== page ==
TitleSulfate inhibition of molybdenum-dependent nitrogen fixation by planktonic cyanobacteria under seawater conditions: a non-reversible effect
Publication TypeJournal Article
Year of Publication2003
AuthorsMarino, R, Howarth, RW, Chan, F, Cole, JJ, Likens, GE
JournalHydrobiologia
Volume500
Pagination277-293
Type of ArticleJournal Article
ISSN0018-8158
Abstract

The trace element molybdenum is a central component of several enzymes essential to bacterial nitrogen metabolism, including nitrogen fixation. Despite reasonably high dissolved concentrations ( for a trace metal) of molybdenum in seawater, evidence suggests that its biological reactivity and availability are lower in seawater than in freshwater. We have previously argued that this difference is related to an inhibition in the uptake of molybdate ( the thermodynamically stable form of molybdenum in oxic natural waters) by sulfate, a stereochemically similar ion. Low molybdenum availability may slow the growth rate of nitrogen-fixing cyanobacteria, and in combination with an ecological control such as grazing by zooplankton, keep fixation rates very low in even strongly nitrogen-limited coastal marine ecosystems. Here we present results from a seawater mesocosm experiment where the molybdenum concentration was increased 10-fold under highly nitrogen-limited conditions. The observed effects on nitrogen-fixing cyanobacterial abundance and nitrogen-fixation inputs were much smaller than expected. A follow-up experiment with sulfate and molybdenum additions to freshwater microcosms showed that sulfate ( at seawater concentrations) greatly reduced nitrogen fixation by cyanobacteria and that additions of molybdenum to the levels present in the seawater mesocosm experiment only slightly reversed this effect. In light of these results, we re-evaluated our previous work on the uptake of radio-labeled molybdenum by lake plankton and by cultures of heterocystic cyanobacteria. Our new interpretation indicates that sulfate at saline estuarine levels (> 8 - 10 mM) up to seawater ( 28 mM) concentrations does inhibit molybdenum assimilation. However, the maximum molybdenum uptake rate (V-max) was a function of the sulfate concentration, with lower Vmax values at higher sulfate levels. This indicates that this inhibition is not fully reversed at some saturating level of molybdenum, as assumed in a simple competitive inhibition model. A multi-enzyme, mixed kinetics model with two or more uptake enzyme systems activated in response to the environmental sulfate and molybdate conditions may better explain the repressive effect of sulfate on Mo-mediated processes such as nitrogen fixation.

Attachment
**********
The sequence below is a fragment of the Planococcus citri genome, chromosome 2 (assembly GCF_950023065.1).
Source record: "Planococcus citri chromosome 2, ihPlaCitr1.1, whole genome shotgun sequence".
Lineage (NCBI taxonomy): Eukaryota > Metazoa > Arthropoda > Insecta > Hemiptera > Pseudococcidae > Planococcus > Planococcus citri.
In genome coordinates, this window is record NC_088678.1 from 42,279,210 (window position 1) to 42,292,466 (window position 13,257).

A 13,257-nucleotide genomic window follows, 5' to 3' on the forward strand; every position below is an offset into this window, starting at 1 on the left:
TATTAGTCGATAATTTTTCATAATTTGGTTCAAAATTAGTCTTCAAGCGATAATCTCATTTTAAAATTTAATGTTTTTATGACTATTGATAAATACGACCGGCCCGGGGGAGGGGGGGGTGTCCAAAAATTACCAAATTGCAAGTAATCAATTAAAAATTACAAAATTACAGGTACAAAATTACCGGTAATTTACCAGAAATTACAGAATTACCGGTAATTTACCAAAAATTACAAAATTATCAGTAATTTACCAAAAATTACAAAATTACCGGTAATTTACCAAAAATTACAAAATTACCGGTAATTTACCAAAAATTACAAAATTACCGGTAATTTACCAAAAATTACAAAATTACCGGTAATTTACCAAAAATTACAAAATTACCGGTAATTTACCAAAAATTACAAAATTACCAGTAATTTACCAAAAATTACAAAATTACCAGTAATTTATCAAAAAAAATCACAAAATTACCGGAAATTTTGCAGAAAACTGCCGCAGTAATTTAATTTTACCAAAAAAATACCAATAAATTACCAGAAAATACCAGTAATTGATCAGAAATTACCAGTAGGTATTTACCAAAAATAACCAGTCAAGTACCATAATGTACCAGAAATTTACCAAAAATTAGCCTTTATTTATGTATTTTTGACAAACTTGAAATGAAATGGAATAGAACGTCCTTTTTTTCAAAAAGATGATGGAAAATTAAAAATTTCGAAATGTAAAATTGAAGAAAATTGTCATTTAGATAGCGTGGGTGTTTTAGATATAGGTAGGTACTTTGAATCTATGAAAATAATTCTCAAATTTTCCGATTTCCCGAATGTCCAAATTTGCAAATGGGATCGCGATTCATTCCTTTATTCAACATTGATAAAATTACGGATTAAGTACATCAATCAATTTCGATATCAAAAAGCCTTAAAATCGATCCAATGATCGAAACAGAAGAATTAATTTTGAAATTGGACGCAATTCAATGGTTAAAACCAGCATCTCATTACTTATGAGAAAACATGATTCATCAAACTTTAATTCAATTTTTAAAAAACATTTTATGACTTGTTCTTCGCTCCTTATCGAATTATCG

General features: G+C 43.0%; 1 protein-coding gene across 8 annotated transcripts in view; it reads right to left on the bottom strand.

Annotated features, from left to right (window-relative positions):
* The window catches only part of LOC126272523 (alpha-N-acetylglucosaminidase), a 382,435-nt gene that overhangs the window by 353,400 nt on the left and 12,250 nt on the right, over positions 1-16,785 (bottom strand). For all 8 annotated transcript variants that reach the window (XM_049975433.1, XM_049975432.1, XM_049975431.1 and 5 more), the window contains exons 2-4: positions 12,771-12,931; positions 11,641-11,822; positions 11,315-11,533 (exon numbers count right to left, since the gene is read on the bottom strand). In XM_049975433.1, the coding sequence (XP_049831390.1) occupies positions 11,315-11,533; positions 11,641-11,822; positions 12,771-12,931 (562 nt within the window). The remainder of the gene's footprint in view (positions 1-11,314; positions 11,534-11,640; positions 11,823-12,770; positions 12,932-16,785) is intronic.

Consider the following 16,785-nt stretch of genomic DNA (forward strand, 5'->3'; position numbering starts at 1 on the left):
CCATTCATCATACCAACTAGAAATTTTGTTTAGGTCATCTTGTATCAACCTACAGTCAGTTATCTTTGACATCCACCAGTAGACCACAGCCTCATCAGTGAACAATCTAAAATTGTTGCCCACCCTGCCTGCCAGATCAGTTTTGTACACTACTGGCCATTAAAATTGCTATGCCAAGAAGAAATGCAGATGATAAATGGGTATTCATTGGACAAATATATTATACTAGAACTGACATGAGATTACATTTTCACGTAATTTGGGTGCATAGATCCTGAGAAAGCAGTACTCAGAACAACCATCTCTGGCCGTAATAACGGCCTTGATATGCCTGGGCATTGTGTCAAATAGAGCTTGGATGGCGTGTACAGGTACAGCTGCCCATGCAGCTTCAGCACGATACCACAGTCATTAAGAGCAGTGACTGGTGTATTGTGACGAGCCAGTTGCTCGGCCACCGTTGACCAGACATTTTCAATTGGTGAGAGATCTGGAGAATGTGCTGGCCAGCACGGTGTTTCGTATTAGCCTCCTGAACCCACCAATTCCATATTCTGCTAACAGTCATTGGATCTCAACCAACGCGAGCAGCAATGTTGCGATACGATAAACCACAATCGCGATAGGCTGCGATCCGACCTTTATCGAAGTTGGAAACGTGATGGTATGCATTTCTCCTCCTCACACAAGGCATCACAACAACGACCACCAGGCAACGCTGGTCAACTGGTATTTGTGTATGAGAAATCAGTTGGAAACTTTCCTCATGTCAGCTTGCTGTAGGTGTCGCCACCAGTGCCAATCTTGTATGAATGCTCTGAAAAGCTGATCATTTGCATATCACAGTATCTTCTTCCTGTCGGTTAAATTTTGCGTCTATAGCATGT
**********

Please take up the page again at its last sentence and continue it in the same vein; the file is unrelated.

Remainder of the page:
URL<Go to ISI>://WOS:000184071400019
DOI10.1023/a:1024641904568